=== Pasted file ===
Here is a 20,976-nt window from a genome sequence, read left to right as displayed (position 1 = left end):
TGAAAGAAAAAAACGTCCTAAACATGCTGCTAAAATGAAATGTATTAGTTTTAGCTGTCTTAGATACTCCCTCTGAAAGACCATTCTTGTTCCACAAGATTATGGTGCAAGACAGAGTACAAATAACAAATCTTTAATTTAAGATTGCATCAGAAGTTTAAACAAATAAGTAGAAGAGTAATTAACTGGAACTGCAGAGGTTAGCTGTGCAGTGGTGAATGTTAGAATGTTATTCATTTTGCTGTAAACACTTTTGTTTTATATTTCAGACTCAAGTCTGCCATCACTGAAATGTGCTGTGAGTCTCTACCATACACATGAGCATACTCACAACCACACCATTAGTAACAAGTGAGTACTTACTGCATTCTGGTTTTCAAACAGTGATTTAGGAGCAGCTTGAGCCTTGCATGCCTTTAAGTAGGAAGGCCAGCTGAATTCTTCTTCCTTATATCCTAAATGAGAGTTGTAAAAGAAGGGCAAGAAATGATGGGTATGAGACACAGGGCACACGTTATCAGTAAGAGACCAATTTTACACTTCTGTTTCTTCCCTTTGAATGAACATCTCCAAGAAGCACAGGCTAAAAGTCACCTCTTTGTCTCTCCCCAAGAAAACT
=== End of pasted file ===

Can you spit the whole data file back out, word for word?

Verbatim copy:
Here is a 20,976-nt window from a genome sequence, read left to right as displayed (position 1 = left end):
TGAAAGAAAAAAACGTCCTAAACATGCTGCTAAAATGAAATGTATTAGTTTTAGCTGTCTTAGATACTCCCTCTGAAAGACCATTCTTGTTCCACAAGATTATGGTGCAAGACAGAGTACAAATAACAAATCTTTAATTTAAGATTGCATCAGAAGTTTAAACAAATAAGTAGAAGAGTAATTAACTGGAACTGCAGAGGTTAGCTGTGCAGTGGTGAATGTTAGAATGTTATTCATTTTGCTGTAAACACTTTTGTTTTATATTTCAGACTCAAGTCTGCCATCACTGAAATGTGCTGTGAGTCTCTACCATACACATGAGCATACTCACAACCACACCATTAGTAACAAGTGAGTACTTACTGCATTCTGGTTTTCAAACAGTGATTTAGGAGCAGCTTGAGCCTTGCATGCCTTTAAGTAGGAAGGCCAGCTGAATTCTTCTTCCTTATATCCTAAATGAGAGTTGTAAAAGAAGGGCAAGAAATGATGGGTATGAGACACAGGGCACACGTTATCAGTAAGAGACCAATTTTACACTTCTGTTTCTTCCCTTTGAATGAACATCTCCAAGAAGCACAGGCTAAAAGTCACCTCTTTGTCTCTCCCCAAGAAAACT